THUMBLING AS JOURNEYMAN
A certain tailor had a son, who happened to be small, and no bigger than a Thumb, and on this account he was always called Thumbling. He had, however, some courage in him, and said to his father, “Father, I must and will go out into the world.” “That’s right, my son,” said the old man, and took a long darning-needle and made a knob of sealing-wax on it at the candle, “and there is a sword for thee to take with thee on the way.”
Grimm’s Fairy Tales.
Translated from the German By Margaret Hunt.
Illustrated By John B. Gruelle.
Cupples and Leon Company: New York. Ca 1914.
The Witch’s Daughter Upbraids Her Mother.
From the story “The Charmed Fawn.”
Tom Thumb and Other Stories.
McLoughlin Brothers: New York. Ca 1904.
Holding Down The Fort.
Mary’s Little Lamb.
Henry Altemus Company: Philadelphia. 1906.
THE DOG IN THE MANGER.
Funny Stories About Funny People.
Illustrations by J. G. Francis, J. C. Shepherd, F. J. Merrill, Palmer Cox, George F. Barnes and Others.
National Publishing Company: Philadelphia. Ca 1905.
But Orson threw the Green Knight down, and bound him with a chain,
And set the lady free; both brothers then start off to gain
The Green Knight’s castle-gates – two roaring lions keep guard there,
But down they crouched when they beheld the brothers void of fear.
From the story “Valentine And Orson”
The Three Bears’ Picture Book.
Illustrated by Walter Crane.
George Routledge and Sons: London & New York.
Jack The Giant Killer.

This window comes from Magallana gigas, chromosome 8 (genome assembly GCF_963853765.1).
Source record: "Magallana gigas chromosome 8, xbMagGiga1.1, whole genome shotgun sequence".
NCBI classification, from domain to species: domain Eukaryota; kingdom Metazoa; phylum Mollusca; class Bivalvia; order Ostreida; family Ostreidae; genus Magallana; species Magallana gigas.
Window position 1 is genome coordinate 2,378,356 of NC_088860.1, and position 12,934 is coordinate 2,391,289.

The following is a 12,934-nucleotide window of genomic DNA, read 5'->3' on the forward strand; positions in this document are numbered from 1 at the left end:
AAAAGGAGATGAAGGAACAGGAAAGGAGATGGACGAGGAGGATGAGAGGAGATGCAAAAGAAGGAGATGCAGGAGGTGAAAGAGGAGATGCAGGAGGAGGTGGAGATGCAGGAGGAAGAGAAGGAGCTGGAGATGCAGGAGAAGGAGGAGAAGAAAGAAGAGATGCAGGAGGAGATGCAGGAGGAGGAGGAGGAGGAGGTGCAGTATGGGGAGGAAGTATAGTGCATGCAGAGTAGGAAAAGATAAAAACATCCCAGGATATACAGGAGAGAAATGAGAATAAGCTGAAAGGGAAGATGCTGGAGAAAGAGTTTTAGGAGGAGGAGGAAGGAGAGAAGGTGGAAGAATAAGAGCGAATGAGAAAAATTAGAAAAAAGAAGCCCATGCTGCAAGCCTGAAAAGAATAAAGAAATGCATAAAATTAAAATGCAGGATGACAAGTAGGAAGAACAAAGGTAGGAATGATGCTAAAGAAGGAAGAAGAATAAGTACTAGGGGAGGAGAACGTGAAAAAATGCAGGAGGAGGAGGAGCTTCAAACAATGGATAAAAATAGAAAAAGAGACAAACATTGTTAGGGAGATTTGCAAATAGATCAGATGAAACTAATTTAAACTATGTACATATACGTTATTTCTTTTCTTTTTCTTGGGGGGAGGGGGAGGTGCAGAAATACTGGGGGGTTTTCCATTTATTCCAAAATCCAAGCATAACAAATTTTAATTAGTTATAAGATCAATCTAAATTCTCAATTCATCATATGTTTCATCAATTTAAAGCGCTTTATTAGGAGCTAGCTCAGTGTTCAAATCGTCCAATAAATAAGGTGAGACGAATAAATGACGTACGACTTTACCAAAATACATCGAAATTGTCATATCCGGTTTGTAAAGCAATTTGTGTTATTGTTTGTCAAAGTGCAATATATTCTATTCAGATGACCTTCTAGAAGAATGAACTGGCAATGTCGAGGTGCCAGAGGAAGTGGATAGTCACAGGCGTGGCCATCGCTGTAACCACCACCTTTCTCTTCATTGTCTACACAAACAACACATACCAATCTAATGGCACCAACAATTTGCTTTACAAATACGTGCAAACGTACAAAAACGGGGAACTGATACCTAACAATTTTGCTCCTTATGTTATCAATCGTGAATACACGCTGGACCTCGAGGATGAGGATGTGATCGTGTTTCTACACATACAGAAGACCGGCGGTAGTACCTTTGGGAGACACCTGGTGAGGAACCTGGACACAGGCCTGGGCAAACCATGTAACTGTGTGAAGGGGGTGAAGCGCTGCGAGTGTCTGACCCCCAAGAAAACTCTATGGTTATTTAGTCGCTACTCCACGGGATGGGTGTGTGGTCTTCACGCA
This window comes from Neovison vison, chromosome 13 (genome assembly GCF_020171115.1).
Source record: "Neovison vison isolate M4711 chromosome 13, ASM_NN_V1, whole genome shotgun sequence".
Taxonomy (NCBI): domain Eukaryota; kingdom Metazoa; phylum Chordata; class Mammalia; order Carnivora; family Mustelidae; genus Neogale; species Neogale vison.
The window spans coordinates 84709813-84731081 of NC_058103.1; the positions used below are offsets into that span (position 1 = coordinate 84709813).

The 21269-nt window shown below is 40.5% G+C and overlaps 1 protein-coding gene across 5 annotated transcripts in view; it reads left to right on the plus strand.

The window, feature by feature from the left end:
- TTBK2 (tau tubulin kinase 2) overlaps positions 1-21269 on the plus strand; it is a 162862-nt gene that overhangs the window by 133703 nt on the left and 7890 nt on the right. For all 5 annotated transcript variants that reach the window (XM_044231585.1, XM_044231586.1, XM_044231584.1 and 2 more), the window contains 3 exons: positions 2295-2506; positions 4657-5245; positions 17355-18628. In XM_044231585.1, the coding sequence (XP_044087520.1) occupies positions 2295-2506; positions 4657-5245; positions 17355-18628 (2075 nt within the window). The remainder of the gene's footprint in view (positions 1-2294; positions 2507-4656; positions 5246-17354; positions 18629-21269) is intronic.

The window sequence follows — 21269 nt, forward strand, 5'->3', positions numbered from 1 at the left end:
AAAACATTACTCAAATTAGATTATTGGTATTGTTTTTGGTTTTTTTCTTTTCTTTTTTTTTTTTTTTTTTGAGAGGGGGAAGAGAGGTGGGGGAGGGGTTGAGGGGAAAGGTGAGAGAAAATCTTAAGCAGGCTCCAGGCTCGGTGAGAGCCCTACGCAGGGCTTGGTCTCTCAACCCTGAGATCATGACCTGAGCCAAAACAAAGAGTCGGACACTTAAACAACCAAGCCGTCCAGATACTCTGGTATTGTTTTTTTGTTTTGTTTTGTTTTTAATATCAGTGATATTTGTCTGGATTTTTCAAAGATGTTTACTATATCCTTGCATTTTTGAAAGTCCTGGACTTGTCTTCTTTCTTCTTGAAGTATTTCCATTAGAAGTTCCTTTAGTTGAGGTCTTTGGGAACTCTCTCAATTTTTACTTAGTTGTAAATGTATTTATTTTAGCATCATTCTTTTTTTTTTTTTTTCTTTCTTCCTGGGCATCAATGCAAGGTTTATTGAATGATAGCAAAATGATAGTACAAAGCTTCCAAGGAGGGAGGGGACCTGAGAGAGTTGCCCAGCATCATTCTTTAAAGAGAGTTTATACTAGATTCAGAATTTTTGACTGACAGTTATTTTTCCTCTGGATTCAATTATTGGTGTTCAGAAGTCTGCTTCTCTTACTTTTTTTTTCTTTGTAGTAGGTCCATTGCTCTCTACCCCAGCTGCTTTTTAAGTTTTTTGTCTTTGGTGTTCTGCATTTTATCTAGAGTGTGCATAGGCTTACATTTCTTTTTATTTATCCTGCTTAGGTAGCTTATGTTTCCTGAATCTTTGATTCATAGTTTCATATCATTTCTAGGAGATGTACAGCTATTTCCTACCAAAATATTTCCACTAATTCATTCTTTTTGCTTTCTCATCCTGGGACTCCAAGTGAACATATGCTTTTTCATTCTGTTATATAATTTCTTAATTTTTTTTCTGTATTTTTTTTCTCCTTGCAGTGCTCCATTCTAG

W. B. Conkey Company: New York. 1898.
“Clear the road! Get off the bridge! I’m coming!”
. . . the Durham started on a run, bellowing as he went and hooking cows, calves, dogs, or anything else that came along, roaring at them to get out of the way and not to stand taking up the road when their betters wished to pass.
“Clear the road! Get off the bridge! I’m coming!” roared the Durham.
“Who are you that thinks he owns the earth?” quietly mooed back the long-horned bull”
“You’ll see if you don’t get off that bridge and give me some room to pass, and tell your herd of common cows to get to the side of the road out of my way.”
COWS AND CALVES.
Written by Frances Trego Montgomery.
Illustrations by Hugo Von Hofsten.
Barse & Hopkins Publishers: New York. 1912.
“Come, now, don’t give me any of your tomato sauce.”
. . . “A boy threw my favorite sister at a cat last week and I have never been able to abide boys since; and, come to think of it you look like that boy.”
“Oh! no, sir, it wasn’t I,” said Billy, frightened. “I – I’ve only just come.”
. . . hundreds of other tomatoes, not quite so large as the first one it is true, but large enough to frighten Billy, were shaking their heads at him threateningly.
But Billy plucked up his courage and said in a voice that was a wee bit shaky, “Come, now, don’t give me any of your tomato sauce; if you’re not careful I’ll squash you.”
By W. W. Denslow and Dudley A Bragdon.
Pictures by Denslow.
G. W. Dillingham Co. Publishers: New York. 1906.